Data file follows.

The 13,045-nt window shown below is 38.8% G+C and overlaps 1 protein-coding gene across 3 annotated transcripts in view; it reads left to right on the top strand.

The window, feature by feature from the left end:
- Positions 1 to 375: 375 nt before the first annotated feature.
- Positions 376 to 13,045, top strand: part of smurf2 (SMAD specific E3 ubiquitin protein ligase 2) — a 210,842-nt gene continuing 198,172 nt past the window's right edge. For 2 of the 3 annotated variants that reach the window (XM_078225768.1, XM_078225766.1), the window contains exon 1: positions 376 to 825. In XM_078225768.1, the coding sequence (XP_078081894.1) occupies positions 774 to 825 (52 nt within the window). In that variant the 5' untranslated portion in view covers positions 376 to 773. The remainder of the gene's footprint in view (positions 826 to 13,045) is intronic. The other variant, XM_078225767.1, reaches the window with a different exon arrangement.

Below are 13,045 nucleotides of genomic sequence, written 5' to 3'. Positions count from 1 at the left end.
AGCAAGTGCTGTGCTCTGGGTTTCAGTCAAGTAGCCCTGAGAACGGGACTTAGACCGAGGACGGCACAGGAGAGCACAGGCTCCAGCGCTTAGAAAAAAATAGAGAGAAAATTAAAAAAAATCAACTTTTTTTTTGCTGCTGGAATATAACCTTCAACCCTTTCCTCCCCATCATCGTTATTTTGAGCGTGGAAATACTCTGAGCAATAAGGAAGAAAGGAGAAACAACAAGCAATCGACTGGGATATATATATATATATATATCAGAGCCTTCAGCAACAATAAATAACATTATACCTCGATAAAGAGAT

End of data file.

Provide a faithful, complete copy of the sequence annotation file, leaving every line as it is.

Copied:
The 13,045-nt window shown below is 38.8% G+C and overlaps 1 protein-coding gene across 3 annotated transcripts in view; it reads left to right on the top strand.

The window, feature by feature from the left end:
- Positions 1 to 375: 375 nt before the first annotated feature.
- Positions 376 to 13,045, top strand: part of smurf2 (SMAD specific E3 ubiquitin protein ligase 2) — a 210,842-nt gene continuing 198,172 nt past the window's right edge. For 2 of the 3 annotated variants that reach the window (XM_078225768.1, XM_078225766.1), the window contains exon 1: positions 376 to 825. In XM_078225768.1, the coding sequence (XP_078081894.1) occupies positions 774 to 825 (52 nt within the window). In that variant the 5' untranslated portion in view covers positions 376 to 773. The remainder of the gene's footprint in view (positions 826 to 13,045) is intronic. The other variant, XM_078225767.1, reaches the window with a different exon arrangement.

Below are 13,045 nucleotides of genomic sequence, written 5' to 3'. Positions count from 1 at the left end.
AGCAAGTGCTGTGCTCTGGGTTTCAGTCAAGTAGCCCTGAGAACGGGACTTAGACCGAGGACGGCACAGGAGAGCACAGGCTCCAGCGCTTAGAAAAAAATAGAGAGAAAATTAAAAAAAATCAACTTTTTTTTTGCTGCTGGAATATAACCTTCAACCCTTTCCTCCCCATCATCGTTATTTTGAGCGTGGAAATACTCTGAGCAATAAGGAAGAAAGGAGAAACAACAAGCAATCGACTGGGATATATATATATATATATATCAGAGCCTTCAGCAACAATAAATAACATTATACCTCGATAAAGAGAT